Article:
Our PeopleScout reportable segment provides high-volume, permanent employee recruitment process outsourcing and management of outsourced labor service providers through the following operating segments, which we aggregated into one reportable segment in accordance with U.S. GAAP:
PeopleScout: Outsourced recruitment of permanent employees on behalf of customers; and
PeopleScout MSP: Management of multiple third party staffing vendors on behalf of customers.
We have two primary measures of segment performance: revenue from services and segment earnings before interest, taxes, depreciation and amortization (“segment EBITDA”). Segment EBITDA includes net sales to third parties, related cost of sales, selling, general and administrative expense, and goodwill and intangible impairment charges directly attributable to the reportable segment together with certain allocated corporate general and administrative expense. Segment EBITDA excludes unallocated corporate general and administrative expense.

The following table presents a reconciliation of segment revenue from services to total company revenue:
 
Years ended
(in thousands)
2017
2016
2015
Revenue from services:
 
 
 
PeopleReady
$
1,511,360

$
1,629,455

$
1,625,817

PeopleManagement
807,273

940,453

965,331

PeopleScout
190,138

180,732

104,532

Total company
$
2,508,771

$
2,750,640

$
2,695,680


The following table presents a reconciliation of segment EBITDA to income (loss) before tax expense:
 
Years ended
(in thousands)
2017
2016
2015
Segment EBITDA (1):
 
 
 
PeopleReady
$
78,372

$
101,270

$
123,899

PeopleManagement
27,043

(60,452
)
36,512

PeopleScout
39,232

19,116

9,324

 
144,647

59,934

169,735

Corporate unallocated
(20,968
)
(30,237
)
(30,050
)
Depreciation and amortization
(46,115
)
(46,692
)
(41,843
)
Income (loss) from operations
77,564

(16,995
)
97,842

Interest and other expense, net
(14
)
(3,345
)
(1,395
)
Income (loss) before tax expense
$
77,550

$
(20,340
)
$
96,447


(1)
Segment EBITDA was previously referred to as segment income (loss) from operations. This change had no impact on the amounts reported.

Our international operations are primarily in Canada and Australia. Revenues by region were as follows:
 
Years ended
(in thousands, except percentages)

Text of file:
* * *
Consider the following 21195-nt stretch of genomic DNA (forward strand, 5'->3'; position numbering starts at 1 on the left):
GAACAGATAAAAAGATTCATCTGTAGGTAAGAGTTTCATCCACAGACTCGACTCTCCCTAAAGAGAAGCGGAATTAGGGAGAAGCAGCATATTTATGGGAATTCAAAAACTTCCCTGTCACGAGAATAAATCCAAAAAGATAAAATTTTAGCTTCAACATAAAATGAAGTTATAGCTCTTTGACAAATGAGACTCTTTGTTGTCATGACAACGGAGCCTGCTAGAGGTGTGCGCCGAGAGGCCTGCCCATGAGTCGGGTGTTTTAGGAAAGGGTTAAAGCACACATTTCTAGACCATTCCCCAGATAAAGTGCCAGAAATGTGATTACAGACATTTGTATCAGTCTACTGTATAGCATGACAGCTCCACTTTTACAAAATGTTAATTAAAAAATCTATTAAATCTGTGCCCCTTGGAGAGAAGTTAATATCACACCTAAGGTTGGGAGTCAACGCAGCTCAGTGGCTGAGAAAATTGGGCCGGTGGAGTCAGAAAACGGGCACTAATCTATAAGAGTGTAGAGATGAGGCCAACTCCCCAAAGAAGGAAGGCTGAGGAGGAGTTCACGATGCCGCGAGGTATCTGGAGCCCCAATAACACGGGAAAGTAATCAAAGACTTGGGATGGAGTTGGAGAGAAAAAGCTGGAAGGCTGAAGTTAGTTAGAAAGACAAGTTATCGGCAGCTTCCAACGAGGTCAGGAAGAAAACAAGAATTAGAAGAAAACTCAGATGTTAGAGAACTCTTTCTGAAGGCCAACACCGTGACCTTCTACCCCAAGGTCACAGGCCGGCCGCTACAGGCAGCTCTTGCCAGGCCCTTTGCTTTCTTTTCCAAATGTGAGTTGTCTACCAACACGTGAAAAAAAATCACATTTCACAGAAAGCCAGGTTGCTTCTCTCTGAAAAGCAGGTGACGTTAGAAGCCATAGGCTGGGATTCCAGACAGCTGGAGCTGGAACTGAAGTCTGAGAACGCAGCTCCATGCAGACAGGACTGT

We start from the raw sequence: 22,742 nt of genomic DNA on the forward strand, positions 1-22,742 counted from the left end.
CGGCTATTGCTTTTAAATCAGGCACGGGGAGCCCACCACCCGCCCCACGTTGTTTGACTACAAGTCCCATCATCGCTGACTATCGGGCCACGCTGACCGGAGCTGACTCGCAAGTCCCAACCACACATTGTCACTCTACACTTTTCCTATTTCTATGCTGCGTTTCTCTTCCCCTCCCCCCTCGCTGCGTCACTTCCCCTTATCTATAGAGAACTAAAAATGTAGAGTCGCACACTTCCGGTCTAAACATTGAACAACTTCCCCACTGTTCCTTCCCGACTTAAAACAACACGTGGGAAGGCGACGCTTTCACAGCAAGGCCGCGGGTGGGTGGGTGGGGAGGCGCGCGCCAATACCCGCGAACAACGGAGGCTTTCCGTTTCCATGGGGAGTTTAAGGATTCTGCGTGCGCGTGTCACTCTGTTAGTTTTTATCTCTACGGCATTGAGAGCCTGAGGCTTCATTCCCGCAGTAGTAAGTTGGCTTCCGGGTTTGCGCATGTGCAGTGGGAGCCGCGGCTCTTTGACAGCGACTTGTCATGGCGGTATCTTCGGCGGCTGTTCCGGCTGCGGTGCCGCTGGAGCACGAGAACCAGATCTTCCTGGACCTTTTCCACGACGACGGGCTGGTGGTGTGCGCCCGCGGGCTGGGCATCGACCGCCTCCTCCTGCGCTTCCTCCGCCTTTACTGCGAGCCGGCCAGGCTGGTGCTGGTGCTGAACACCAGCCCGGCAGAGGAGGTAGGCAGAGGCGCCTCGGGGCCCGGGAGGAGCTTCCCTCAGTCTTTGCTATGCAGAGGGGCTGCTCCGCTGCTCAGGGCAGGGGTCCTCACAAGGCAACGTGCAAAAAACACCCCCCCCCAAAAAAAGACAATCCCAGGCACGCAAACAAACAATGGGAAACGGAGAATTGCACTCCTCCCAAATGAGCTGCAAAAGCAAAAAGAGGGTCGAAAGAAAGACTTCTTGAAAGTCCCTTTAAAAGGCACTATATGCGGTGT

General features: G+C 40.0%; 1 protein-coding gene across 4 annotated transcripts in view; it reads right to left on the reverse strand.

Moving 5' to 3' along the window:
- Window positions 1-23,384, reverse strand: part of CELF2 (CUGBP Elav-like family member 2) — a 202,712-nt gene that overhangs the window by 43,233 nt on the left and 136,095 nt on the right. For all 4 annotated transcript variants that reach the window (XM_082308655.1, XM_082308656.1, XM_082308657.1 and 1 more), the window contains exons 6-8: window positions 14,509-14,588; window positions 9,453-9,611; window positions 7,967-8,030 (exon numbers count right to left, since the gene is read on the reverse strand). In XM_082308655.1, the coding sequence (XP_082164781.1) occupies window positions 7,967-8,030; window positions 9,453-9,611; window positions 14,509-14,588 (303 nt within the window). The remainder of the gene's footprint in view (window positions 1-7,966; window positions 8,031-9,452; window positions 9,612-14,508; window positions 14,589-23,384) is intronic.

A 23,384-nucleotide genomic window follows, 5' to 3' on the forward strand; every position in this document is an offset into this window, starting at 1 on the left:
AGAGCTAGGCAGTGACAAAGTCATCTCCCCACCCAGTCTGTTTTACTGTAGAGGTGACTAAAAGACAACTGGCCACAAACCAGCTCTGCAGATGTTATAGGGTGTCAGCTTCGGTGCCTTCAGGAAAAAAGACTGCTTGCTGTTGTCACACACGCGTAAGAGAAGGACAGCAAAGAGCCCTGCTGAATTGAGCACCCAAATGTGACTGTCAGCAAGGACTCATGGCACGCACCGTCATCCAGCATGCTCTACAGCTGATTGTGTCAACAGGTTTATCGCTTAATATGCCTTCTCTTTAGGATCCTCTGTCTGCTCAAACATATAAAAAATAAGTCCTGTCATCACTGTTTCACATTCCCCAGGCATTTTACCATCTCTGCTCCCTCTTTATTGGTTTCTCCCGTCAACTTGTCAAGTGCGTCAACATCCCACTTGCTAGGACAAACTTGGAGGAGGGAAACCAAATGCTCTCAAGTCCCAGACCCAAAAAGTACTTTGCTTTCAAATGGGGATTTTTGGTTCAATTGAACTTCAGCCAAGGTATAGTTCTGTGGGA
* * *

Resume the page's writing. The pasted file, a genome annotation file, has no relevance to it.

2017
%
2016
%
2015
%
United States
$
2,387,992

95.2
%
$
2,644,414

96.1
%
$
2,603,085

96.6
%
International operations
120,779

4.8
%
106,226

3.9
%
92,595

3.4
%
Total revenue from services
$
2,508,771

100.0
%
$
2,750,640

100.0
%
$
2,695,680

100.0
%


No single customer represented more than 10% of total company revenue for fiscal 2017 nor 2016. One customer represented 13.1% of total company revenue for fiscal 2015. Customer concentration for our reportable segments is as follows:

No single customer represented more than 10.0% of our PeopleReady reportable segment revenue for fiscal 2017, 2016, nor 2015.
No single customer represented more than 10.0% of our PeopleManagement reportable segment revenue for fiscal 2017. One customer represented 18.2% and 36.7% of our PeopleManagement reportable segment revenue in fiscal 2016 and 2015, respectively.
Two customers represented 14.4% and 10.1%, respectively of our PeopleScout reportable segment revenue for fiscal 2017, and 12.8% and 10.0%, respectively for fiscal 2016. Two different customers represented 10.6% and 10.2%, respectively of our PeopleScout reportable segment revenue for fiscal 2015.

Net property and equipment located in international operations was approximately 9.1% and 7.1% of total property and equipment as of December 31, 2017 and January 1, 2017, respectively.
SELECTED QUARTERLY FINANCIAL DATA (Notes)
Selected Quarterly Financial Data
SELECTED QUARTERLY FINANCIAL DATA
(unaudited; in thousands, except per share data)
First
Second
Third
Fourth
2017
 
 
 
 
Revenue from services
$
568,244

$
610,122

$
660,780

$
669,625

Cost of services
428,815

454,842

488,761

501,880

Gross profit
139,429

155,280

172,019

167,745

Selling, general and administrative expense
121,844

124,754

131,552

132,644

Depreciation and amortization
11,174

12,287

11,189

11,465

Income from operations
6,411

18,239

29,278

23,636

Interest expense
(1,232
)
(1,296
)
(1,365
)
(1,601
)
Interest and other income
1,306

1,451

1,146

1,577

Interest and other income (expense), net
74

155

(219
)
(24
)
Income before tax expense
6,485

18,394

29,059

23,612

Income tax expense
1,811

5,260

7,838

7,185

Net income
$
4,674

$
13,134

$
21,221

$
16,427

Net income per common share:
 
 
 
 
Basic
$
0.11

$
0.32

$